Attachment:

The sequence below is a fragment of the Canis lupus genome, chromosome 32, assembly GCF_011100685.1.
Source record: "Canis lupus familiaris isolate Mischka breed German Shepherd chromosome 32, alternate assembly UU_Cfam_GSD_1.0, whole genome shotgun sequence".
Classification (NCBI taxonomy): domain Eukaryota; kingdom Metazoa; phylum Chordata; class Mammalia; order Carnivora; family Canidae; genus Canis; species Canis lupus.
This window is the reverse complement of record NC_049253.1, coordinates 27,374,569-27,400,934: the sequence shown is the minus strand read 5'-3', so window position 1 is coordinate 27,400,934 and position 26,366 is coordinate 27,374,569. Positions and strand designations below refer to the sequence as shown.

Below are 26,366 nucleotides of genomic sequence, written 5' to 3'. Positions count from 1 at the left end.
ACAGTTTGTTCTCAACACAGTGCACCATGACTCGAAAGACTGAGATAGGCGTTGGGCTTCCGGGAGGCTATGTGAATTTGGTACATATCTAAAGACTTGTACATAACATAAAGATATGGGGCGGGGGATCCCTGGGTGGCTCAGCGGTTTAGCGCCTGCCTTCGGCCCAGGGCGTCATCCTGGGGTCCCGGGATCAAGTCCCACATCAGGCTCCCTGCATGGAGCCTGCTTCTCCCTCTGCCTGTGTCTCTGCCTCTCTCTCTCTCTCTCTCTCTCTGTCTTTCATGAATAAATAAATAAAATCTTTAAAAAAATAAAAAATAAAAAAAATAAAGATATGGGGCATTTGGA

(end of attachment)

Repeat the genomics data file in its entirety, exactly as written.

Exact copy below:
The sequence below is a fragment of the Canis lupus genome, chromosome 32, assembly GCF_011100685.1.
Source record: "Canis lupus familiaris isolate Mischka breed German Shepherd chromosome 32, alternate assembly UU_Cfam_GSD_1.0, whole genome shotgun sequence".
Classification (NCBI taxonomy): domain Eukaryota; kingdom Metazoa; phylum Chordata; class Mammalia; order Carnivora; family Canidae; genus Canis; species Canis lupus.
This window is the reverse complement of record NC_049253.1, coordinates 27,374,569-27,400,934: the sequence shown is the minus strand read 5'-3', so window position 1 is coordinate 27,400,934 and position 26,366 is coordinate 27,374,569. Positions and strand designations below refer to the sequence as shown.

Below are 26,366 nucleotides of genomic sequence, written 5' to 3'. Positions count from 1 at the left end.
ACAGTTTGTTCTCAACACAGTGCACCATGACTCGAAAGACTGAGATAGGCGTTGGGCTTCCGGGAGGCTATGTGAATTTGGTACATATCTAAAGACTTGTACATAACATAAAGATATGGGGCGGGGGATCCCTGGGTGGCTCAGCGGTTTAGCGCCTGCCTTCGGCCCAGGGCGTCATCCTGGGGTCCCGGGATCAAGTCCCACATCAGGCTCCCTGCATGGAGCCTGCTTCTCCCTCTGCCTGTGTCTCTGCCTCTCTCTCTCTCTCTCTCTCTCTGTCTTTCATGAATAAATAAATAAAATCTTTAAAAAAATAAAAAATAAAAAAAATAAAGATATGGGGCATTTGGA